This blog is written by tribe member Natalie Heneghan, a wonderfully fierce and badass chick with a contagious laugh like nobody else’s. Read on for insight to her journey through life (with NP and w/o [there’s such a  thing?!]), take a walk in her shoes (PLURAL). 

Here is a short list of things I might have said before November Project entered my life like a cannonball of confetti and good vibes:

 

-I am not a “runner.”

-Okay, I run. But not fast.

-And I definitely don’t run in groups.

 

I’ve always been cautious of deriving my identity from groups. Growing up, I enjoyed being a little out of sync with my peers. When all my classmates played rec soccer every Saturday from second through sixth grade, I said, I’ll practice my violin and pogo stick with my sis, thank you very much. Through high school and even college I tended to shield just enough of myself to stay semi-detached, to float from place to place. I preferred to attack challenges solo. I attribute this to a trifecta of less-than-perfect qualities: the ambition of a first-born, my inner control freak, and a fear of screwing up in front of people.

 

Before I came to November Project, I had been triathlon-ing for a few years, thanks to my dad. (He is now a regular at November Project MKE, thanks to me. #karma) He tried something new at age 40 and passed along the weekend warrior spirit. I liked setting and conquering individual goals, challenging myself in a way I never had before. So the intensity, the hugs, and even the bouncing didn’t scare me off of NP when I first heard about it. I think I was simply nervous about being vulnerable in a group. I’d have to expose this little “athlete” identity that I was slowly cultivating to lots of people at once. But….that was a year and nine-ish months ago.

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Identities and passions evolve, appear, and surprise us. Never in a million, billion years did I think I’d drive across the country with friends I met through a running group to run a trail race and hang out with hundreds of people I had never met before. Literally all of those circumstances would have scared me shitless a few years ago. But I had such a good time at NP Summit in Utah last September that I planned to do it all over again this year.
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I found out I had a stress fracture in my foot this past July, the day a crew of us left for Summit 4.0 in Ontario. Having signed up and trained for half of the marathon relay with dear friend and tribemate Cyndi (s/o Team #dinohorse), it was sucky news, but by no means the end of the world – entirely because of the group/cult who have surrounded and supported me from the get-go.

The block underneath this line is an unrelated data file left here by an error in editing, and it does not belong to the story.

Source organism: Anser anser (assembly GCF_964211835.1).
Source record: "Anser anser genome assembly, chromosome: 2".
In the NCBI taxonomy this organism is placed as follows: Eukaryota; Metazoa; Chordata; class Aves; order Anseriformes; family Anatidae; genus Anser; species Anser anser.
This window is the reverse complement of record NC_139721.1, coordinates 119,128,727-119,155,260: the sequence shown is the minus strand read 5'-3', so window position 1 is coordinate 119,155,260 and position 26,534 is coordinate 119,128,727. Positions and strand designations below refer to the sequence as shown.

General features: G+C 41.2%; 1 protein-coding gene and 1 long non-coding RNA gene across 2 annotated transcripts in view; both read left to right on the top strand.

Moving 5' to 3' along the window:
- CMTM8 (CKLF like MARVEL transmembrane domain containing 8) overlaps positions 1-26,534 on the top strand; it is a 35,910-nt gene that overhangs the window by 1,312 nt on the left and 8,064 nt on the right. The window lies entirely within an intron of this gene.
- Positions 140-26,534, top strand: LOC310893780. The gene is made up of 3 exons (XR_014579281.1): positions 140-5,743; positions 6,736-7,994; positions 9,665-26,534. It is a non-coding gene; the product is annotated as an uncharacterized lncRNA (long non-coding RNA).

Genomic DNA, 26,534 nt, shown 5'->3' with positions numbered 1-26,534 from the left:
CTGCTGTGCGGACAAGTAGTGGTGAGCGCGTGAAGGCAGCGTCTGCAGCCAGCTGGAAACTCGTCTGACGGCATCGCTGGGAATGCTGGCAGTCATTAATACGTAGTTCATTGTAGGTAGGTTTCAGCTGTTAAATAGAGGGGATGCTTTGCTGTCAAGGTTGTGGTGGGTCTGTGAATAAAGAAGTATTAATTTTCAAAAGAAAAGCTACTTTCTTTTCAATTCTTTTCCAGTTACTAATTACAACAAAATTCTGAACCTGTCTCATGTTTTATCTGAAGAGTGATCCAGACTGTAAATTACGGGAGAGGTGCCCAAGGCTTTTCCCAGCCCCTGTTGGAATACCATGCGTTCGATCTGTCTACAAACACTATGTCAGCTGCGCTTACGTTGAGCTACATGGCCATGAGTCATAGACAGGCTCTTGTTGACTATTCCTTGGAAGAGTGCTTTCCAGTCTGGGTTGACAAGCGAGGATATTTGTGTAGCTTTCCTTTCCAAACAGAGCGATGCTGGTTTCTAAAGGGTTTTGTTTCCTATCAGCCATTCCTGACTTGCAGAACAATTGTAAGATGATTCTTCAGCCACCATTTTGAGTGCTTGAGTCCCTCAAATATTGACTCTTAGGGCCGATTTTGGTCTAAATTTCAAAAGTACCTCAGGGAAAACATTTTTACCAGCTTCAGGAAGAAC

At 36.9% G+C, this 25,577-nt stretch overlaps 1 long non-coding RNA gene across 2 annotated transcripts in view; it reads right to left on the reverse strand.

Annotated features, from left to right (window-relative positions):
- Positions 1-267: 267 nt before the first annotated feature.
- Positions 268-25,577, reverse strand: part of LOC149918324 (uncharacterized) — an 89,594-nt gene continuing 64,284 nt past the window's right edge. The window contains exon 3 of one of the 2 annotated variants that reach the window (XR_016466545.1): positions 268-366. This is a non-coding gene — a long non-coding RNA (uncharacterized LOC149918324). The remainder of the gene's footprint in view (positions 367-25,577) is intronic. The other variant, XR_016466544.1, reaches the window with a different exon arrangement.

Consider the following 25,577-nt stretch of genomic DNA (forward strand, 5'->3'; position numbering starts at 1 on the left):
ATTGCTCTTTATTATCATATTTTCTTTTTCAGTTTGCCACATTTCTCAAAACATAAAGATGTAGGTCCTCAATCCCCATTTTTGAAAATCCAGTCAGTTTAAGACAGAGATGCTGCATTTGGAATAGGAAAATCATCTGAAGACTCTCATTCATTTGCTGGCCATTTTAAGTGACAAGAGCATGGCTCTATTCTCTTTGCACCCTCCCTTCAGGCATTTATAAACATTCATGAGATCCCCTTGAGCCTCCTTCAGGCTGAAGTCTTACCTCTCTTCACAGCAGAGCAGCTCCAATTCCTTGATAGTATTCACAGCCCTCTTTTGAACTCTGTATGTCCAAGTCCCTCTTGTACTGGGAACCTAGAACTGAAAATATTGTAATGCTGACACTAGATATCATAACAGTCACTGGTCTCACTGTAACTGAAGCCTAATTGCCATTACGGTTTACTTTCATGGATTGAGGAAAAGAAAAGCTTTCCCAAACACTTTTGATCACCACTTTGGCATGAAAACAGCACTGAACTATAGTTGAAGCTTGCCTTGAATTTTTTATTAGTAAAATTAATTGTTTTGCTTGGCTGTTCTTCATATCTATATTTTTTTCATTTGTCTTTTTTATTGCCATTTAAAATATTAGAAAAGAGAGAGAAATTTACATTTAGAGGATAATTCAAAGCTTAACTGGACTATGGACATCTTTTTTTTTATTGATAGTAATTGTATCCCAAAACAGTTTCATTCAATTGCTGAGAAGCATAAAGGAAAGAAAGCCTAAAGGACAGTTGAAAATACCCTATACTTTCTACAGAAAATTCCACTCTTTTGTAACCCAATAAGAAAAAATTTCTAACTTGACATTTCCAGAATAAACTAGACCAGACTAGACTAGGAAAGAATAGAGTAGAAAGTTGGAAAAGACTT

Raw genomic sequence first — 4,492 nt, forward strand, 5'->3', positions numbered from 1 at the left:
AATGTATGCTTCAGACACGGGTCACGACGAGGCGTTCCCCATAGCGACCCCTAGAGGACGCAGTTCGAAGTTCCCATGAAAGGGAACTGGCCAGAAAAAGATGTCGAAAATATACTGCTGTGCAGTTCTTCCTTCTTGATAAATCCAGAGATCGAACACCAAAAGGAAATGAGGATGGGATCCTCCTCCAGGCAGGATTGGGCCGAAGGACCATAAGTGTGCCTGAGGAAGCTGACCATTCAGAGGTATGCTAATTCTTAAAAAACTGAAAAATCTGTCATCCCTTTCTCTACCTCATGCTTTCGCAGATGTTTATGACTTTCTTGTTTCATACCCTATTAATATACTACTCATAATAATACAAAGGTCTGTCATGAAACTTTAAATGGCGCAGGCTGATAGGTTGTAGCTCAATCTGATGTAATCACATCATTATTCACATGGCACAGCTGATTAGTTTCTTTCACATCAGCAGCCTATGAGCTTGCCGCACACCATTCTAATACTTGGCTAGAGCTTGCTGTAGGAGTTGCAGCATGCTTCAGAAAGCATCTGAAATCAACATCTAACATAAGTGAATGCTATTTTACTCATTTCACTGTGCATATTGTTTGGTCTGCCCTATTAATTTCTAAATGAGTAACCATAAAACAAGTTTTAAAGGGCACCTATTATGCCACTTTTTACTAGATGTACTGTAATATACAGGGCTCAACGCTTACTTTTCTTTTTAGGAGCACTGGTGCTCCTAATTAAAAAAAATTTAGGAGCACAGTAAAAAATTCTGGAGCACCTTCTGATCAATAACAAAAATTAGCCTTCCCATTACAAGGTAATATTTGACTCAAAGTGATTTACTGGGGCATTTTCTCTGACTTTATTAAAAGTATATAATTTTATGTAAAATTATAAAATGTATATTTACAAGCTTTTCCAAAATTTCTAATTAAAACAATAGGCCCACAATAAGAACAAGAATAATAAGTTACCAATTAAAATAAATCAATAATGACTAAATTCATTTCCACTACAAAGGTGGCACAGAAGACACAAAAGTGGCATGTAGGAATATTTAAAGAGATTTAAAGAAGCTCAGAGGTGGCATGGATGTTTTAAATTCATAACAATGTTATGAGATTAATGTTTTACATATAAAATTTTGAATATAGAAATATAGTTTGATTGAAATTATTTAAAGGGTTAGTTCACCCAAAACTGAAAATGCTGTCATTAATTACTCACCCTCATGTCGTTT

A couple people asked if I still planned on making the trip even though I couldn’t race. Fuck yes! Our Summit-bound bunch of goofballs made me forget I was injured, perhaps to a fault. I’ve done a few things in this boot that my doctor wouldn’t be thrilled about, but hiking up a Canadian mountain for the pop-up workout two days after my diagnosis is probably at the top of that list.

 

Seeing NP MSP race its collective butt off at Summit was a unique privilege. As much as I craved to lace up two shoes, I watched, and I cheered, and I realized that through the magic (yeah, magic) of November Project, I am a person with different labels and identities than I had a couple years ago. I wear the November Project tag proudly; it’s a label I have no interest in shedding, and I love sharing it with hundreds of people all over the world. I am a person with fucking fast friends, people who push and pull me to do hard things like run up mountains – little Minnesota ones or big ass Utah ones. Or figurative life ones. We lift each other up, we help heal wounds, we spread positivity, we hug, we love.

 

I’m taking this guest blogging opportunity not just to blab about my emotions and identity crises, but also to write a little thank you note to November Project Minneapolis. Because this is no ordinary bunch.

 

Thank you to Ben & Holly. You two shake us awake twice a week and make us better humans every other day, too. Lots of people are happier people because of what you’ve created.

 

Thank you to the crazies I’ve convinced to swim with me before Wednesday workouts. You have made me feel strong all summer long.

 

Thank you to the NP friends who have become real life friends. (Does this sound like an Oscars acceptance speech yet?)

Thank you to the whole tribe for letting me feel as uninjured and un-sidelined as possible. For letting me carve out a bit of the workout each week. For letting me feel like I haven’t missed out. Whether doing my injury deck or racing up and down Gold Medal Hill (I have several more weeks of recovery, but I’m coming for y’all…), I’m a better, happier, laugh-ier, faster, fiercer person because I show up.

 

Injured? Yes. Sidelined? Heck No.
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